Of all the lofty promises made by politicians in the run-up to May’s general election, few sounded as challenging as the Conservatives’ pledge to create 3 million apprenticeship starts by the end of the current Parliament in 2020. To put this into context, 440,400 new apprenticeships were recorded in 2013-14; to hit the target, ministers will have to create 600,000 apprenticeship starts every year for the next five years.
“I don’t know if they can achieve it without cheating,” a senior figure in the sector told TES. “I have some confidence that they can get to 500,000-600,000 a year in about 10 years’ time, but not over the next five years. They will either be forced to miss the target or they will have to cheat.”
So, with the embarrassment and political fallout of potentially missing the target looming large on the horizon, could officials be tempted to bend the rules in their search for the mythical 3 million apprentices?
From statistical shortcuts to wily wheezes, TES explores eight reasons why the government’s target may not be quite as unattainable as it sounds.
1 Not all apprentices are young
Although the term apprentice traditionally referred to a young person hired by a master craftsman to learn their trade, today this is by no means the norm. Of the 410,200 government-funded apprenticeship starts in 2013-14, only 112,600 related to under-18s. Ever since the programme was expanded back in 2010, concerns have been raised that the impressive rise in numbers includes people who are already employed, being given training that they would have received anyway, but which has now been labelled an “apprenticeship”.
2 Getting a good start is crucial
It’s worth noting that 3 million “apprenticeship starts” does not necessarily equate to 3 million qualified apprentices. According to the Department for Business, Innovation and Skills (Bis), it simply means 3 million people beginning training – even if they leave the following day. The 410,000 apprenticeship starts in 2013-14 led to only 255,000 “achievements” (successful completions).
3 Buy one apprentice, get one free
If an individual progresses from a level 2 apprenticeship to a level 3 programme, they will have racked up two apprenticeship starts single-handedly. In some fields, apprentices could progress from level 2 to level 4 – three for the price of one.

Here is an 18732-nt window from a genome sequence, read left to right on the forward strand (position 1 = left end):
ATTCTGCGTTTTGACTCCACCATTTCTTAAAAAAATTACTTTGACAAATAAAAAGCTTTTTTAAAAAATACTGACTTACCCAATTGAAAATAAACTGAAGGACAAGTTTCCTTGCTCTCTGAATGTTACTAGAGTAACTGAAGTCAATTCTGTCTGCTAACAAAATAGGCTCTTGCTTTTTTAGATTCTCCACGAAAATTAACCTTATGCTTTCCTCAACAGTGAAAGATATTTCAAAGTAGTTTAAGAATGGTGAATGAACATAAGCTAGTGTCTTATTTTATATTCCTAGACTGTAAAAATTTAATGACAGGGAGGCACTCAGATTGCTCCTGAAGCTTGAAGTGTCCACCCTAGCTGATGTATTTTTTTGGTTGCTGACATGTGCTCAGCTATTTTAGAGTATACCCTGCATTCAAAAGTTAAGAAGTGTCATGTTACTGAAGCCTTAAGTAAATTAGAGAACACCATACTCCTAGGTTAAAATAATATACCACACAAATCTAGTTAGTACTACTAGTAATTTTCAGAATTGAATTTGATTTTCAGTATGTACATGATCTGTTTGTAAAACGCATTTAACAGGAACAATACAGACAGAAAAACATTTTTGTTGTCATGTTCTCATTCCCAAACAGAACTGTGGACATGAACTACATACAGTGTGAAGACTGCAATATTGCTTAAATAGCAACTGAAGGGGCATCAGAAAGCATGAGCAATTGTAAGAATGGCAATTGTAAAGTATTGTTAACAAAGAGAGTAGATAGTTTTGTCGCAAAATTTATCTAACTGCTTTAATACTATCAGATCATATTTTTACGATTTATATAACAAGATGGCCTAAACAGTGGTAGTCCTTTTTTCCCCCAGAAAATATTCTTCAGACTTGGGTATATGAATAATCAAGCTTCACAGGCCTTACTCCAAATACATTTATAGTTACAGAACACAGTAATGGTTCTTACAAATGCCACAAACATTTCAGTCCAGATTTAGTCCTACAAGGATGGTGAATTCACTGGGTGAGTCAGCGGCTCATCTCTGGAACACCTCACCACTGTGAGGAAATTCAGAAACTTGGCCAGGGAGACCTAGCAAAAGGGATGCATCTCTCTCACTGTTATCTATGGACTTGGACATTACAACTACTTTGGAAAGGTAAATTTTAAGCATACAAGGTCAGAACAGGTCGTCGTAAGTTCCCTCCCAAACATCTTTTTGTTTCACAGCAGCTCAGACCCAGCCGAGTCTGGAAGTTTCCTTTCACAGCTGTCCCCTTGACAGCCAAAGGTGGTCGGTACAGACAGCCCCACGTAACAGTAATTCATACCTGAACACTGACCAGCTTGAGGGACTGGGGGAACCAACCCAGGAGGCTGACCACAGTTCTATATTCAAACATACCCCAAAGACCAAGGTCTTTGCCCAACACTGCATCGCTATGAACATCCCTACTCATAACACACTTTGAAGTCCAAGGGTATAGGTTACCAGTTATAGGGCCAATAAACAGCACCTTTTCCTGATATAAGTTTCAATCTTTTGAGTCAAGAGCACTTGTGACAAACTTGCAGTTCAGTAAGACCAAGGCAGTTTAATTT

4 Thanks to the levy, funding won’t run dry
Chancellor George Osborne’s announcement that large businesses across the country will have to pay a levy towards the apprenticeship programme is likely to generate badly needed cash to aid the expansion. With the Bis budget more stretched than ever, any extra pennies could go a long way towards making the 3 million target a more realistic prospect. As David Corke, director of education and skills policy at the Association of Colleges, puts it, the levy could be a “game changer”.
5 Cheap labour for employers
Companies could exploit the apprenticeship programme to save money on their wage bills. The minimum wage for apprentices (at least for 16-18s and 19-plus learners in their first year of training) is currently £2.73 per hour, compared with £3.79 for regular employees under the age of 18 and £6.50 for those aged 21 and over. This, combined with the fact that employers don’t have to keep apprentices on once their training is complete, has led several senior figures in the sector to voice concerns that employers could view apprenticeships as a way to hire cheap staff and then get rid of them as soon as -possible afterwards. One expert told TES of companies taking on 30 apprentices and keeping only one. “I would call that cheap labour,” he said.
6 What’s in a name?
One relatively easy way of increasing the number of apprenticeships would be to relabel other types of provision so that they count towards the 3 million target. At the moment, traineeships are stand-alone qualifications for learners not yet ready for the rigours of an apprenticeship. But why not simply call them lower-level apprenticeships instead? This quick fix may become more likely as the 2020 deadline approaches.
7 The university of life
The definition of apprenticeships could even be broadened to encompass higher education provision. Bis has already confirmed that its new higher-level degree apprenticeships, which combine university-level study with work-based training, will count towards the 3 million target. Could more provision follow suit? One expert told TES that many universities had a large number of part-time learners sponsored by employers. “You could try and find a way to incentivise universities like that to start calling them apprenticeships,” he suggested.
8 Compulsory participation
Making apprenticeships mandatory for young people out of work would be an effective, albeit highly controversial, means of boosting participation. And it is looking increasingly likely: earlier this month, the government’s paymaster general Matt Hancock unveiled proposals to cut benefits for unemployed 18- to 21-year-olds who do not embark on an apprenticeship or traineeship. In addition, from next month companies bidding for government contracts worth £10 million or more will be forced to prove that apprentices make up a “reasonable proportion” of their workforce. No pressure.